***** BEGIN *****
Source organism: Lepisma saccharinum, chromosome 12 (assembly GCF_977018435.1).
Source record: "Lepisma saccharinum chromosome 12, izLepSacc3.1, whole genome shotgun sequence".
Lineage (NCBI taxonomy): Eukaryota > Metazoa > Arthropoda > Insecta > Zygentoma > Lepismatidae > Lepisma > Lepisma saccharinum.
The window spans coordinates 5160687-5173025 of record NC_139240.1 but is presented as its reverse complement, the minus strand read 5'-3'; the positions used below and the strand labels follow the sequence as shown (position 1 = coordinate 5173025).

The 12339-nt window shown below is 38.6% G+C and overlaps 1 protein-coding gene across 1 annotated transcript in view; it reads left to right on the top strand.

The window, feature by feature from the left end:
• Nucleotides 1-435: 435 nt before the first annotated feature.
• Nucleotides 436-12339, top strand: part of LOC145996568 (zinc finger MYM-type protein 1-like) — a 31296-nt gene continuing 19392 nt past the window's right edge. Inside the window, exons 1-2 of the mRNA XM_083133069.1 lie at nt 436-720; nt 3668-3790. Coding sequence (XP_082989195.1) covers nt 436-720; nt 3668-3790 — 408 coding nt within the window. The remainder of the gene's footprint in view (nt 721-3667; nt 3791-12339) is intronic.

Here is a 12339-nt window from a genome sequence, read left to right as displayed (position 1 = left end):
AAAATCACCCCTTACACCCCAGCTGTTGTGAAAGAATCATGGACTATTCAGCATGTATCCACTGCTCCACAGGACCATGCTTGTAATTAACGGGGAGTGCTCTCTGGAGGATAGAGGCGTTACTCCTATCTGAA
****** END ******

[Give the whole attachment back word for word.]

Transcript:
Source organism: Lepisma saccharinum, chromosome 12 (assembly GCF_977018435.1).
Source record: "Lepisma saccharinum chromosome 12, izLepSacc3.1, whole genome shotgun sequence".
Lineage (NCBI taxonomy): Eukaryota > Metazoa > Arthropoda > Insecta > Zygentoma > Lepismatidae > Lepisma > Lepisma saccharinum.
The window spans coordinates 5160687-5173025 of record NC_139240.1 but is presented as its reverse complement, the minus strand read 5'-3'; the positions used below and the strand labels follow the sequence as shown (position 1 = coordinate 5173025).

The 12339-nt window shown below is 38.6% G+C and overlaps 1 protein-coding gene across 1 annotated transcript in view; it reads left to right on the top strand.

The window, feature by feature from the left end:
• Nucleotides 1-435: 435 nt before the first annotated feature.
• Nucleotides 436-12339, top strand: part of LOC145996568 (zinc finger MYM-type protein 1-like) — a 31296-nt gene continuing 19392 nt past the window's right edge. Inside the window, exons 1-2 of the mRNA XM_083133069.1 lie at nt 436-720; nt 3668-3790. Coding sequence (XP_082989195.1) covers nt 436-720; nt 3668-3790 — 408 coding nt within the window. The remainder of the gene's footprint in view (nt 721-3667; nt 3791-12339) is intronic.

Here is a 12339-nt window from a genome sequence, read left to right as displayed (position 1 = left end):
AAAATCACCCCTTACACCCCAGCTGTTGTGAAAGAATCATGGACTATTCAGCATGTATCCACTGCTCCACAGGACCATGCTTGTAATTAACGGGGAGTGCTCTCTGGAGGATAGAGGCGTTACTCCTATCTGAA